Humpback whales removed from Australia’s threatened species list but feeding grounds still at risk

Good News Notes:

Humpback whales have been removed from the threatened species list after a significant increase in numbers in the 60 years since they were first protected, but green groups warn populations could decline again as oceans warm.

Global heating is predicted to have a significant impact on krill populations in Antarctica, a major feeding ground for humpback whales.

The Australian environment minister, Sussan Ley, said removing the humpback whale from the threatened species list was “a recognition of the success of the outstanding conservation efforts that are in place”.

International protections against whaling and domestic protections to preserve the species remain in place, Ley said.

The number of humpback whales in Australian waters has grown from just 1,500 at the height of the commercial whaling industry to an estimated 40,000, Ley said.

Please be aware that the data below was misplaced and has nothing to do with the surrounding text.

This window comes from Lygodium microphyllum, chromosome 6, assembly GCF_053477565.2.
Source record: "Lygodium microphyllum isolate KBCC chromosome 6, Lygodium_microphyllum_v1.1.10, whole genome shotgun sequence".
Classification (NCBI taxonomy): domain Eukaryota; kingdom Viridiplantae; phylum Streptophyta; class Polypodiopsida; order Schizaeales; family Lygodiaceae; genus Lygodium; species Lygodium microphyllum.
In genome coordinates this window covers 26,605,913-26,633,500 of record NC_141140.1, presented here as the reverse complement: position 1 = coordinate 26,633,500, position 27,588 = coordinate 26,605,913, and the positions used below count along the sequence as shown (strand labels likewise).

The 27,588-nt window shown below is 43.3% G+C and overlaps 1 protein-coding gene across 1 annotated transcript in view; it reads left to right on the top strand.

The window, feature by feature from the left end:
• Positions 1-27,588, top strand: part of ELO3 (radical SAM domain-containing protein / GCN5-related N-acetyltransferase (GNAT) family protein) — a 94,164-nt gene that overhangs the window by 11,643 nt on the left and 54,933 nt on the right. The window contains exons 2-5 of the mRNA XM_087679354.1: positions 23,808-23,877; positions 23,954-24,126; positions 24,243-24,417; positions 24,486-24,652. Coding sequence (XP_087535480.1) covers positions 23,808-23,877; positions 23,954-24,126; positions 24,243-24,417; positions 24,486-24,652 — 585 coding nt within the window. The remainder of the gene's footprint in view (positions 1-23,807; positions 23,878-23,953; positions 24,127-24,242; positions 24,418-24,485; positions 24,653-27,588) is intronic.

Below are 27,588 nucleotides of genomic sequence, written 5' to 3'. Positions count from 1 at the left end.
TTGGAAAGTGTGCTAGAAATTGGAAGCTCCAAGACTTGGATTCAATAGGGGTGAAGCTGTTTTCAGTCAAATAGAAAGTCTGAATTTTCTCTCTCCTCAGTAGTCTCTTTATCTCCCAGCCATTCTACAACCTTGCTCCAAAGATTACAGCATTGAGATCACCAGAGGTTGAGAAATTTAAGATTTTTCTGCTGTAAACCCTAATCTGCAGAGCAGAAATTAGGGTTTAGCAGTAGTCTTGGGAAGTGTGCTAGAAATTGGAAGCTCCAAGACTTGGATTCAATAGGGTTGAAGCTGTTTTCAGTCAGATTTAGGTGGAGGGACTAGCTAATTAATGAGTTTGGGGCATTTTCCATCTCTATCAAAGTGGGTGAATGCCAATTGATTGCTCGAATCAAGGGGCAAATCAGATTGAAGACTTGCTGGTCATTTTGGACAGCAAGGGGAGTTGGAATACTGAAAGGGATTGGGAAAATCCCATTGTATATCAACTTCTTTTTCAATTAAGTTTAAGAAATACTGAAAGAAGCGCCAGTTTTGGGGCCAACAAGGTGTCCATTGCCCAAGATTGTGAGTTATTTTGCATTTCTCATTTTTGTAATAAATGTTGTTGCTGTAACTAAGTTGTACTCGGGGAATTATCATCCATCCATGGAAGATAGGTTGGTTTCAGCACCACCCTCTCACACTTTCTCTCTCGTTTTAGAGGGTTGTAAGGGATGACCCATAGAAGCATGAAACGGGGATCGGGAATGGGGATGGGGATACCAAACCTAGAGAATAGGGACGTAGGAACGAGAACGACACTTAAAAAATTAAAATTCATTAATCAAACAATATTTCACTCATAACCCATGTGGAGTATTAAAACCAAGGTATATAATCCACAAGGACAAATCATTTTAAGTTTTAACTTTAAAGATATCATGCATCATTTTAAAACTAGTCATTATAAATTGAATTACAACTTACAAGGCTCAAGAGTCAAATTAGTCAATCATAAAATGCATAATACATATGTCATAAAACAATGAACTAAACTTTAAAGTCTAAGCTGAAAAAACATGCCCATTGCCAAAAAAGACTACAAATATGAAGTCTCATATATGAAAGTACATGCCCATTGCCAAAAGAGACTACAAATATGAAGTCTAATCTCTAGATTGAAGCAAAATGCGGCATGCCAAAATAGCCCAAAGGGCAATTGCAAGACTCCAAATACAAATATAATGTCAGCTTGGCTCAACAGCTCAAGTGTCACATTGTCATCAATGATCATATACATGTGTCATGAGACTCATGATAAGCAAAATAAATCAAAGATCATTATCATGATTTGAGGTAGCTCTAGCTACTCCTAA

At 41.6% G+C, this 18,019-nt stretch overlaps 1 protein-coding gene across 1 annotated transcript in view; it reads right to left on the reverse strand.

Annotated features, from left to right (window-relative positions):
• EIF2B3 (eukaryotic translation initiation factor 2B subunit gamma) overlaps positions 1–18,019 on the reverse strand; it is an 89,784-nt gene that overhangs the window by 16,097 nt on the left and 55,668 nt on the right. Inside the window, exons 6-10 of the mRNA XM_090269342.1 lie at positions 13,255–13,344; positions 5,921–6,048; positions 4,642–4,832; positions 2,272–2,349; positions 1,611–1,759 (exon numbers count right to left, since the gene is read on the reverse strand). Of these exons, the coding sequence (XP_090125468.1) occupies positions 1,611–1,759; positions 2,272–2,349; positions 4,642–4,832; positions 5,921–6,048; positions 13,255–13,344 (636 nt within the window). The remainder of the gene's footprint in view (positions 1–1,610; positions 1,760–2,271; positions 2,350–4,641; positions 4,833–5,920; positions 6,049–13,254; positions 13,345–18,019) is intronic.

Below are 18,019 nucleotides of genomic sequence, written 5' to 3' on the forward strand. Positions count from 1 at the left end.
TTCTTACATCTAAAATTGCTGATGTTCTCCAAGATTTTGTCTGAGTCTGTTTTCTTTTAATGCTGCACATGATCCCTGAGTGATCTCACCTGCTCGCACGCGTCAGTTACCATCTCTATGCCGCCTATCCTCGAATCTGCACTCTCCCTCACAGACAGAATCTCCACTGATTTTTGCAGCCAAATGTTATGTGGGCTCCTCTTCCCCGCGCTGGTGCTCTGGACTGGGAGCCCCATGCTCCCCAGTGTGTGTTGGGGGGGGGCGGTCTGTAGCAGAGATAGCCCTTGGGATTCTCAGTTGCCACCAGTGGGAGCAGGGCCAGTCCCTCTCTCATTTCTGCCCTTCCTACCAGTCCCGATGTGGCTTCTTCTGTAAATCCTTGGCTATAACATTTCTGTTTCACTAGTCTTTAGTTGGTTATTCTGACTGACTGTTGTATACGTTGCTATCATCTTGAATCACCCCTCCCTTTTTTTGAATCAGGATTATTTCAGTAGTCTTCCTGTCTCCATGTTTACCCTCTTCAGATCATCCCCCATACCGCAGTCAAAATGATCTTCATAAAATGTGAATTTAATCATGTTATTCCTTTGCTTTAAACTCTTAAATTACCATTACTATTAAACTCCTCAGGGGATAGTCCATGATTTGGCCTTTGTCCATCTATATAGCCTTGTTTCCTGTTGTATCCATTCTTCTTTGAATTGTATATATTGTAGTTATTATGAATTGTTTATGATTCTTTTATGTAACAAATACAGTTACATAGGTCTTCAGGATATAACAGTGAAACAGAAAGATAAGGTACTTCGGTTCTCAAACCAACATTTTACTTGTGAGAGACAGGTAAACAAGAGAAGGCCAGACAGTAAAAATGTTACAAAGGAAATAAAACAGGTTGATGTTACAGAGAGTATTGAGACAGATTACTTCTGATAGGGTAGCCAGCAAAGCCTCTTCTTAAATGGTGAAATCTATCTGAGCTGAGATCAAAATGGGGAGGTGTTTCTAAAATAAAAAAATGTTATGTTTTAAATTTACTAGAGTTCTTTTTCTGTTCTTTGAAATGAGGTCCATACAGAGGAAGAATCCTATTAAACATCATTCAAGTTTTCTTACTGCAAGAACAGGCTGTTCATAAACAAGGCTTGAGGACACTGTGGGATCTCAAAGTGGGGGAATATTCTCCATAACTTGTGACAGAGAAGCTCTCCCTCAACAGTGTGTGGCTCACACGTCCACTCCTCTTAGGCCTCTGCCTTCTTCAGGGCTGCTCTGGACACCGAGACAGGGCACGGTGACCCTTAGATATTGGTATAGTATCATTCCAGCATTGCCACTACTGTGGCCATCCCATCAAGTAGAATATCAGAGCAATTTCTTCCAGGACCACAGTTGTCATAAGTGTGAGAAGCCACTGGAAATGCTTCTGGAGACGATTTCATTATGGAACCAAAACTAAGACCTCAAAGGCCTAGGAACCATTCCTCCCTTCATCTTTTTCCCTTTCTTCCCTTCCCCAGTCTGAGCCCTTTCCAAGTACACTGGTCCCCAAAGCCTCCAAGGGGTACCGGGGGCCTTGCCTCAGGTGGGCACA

“Australia is a world leader in whale conservation, and we will continue to work through the International Whaling Commission to promote whale conservation and maintain the global moratorium on commercial whaling,” she said.

“Our removal of the humpback from the threatened species list is based on science and sends a clear signal about what can be achieved through coordinated action. It is a message of hope for the welfare of a number of species.”

Commercial whaling in the southern ocean in the 19th and early 20th century pushed many whale species, particularly the humpback and southern right, to the brink of extinction. More than 30,000 humpback whales were killed by whalers operating in Australia and New Zealand before local whaling operations ceased taking the species in 1963. They received international protection in 1965 in recognition of a dramatic decline in global numbers.

The last commercial whaling station in Australia, the Cheynes Beach Whaling Company in Western Australia, closed in 1978 and Australia adopted an anti-whaling policy in 1979….”

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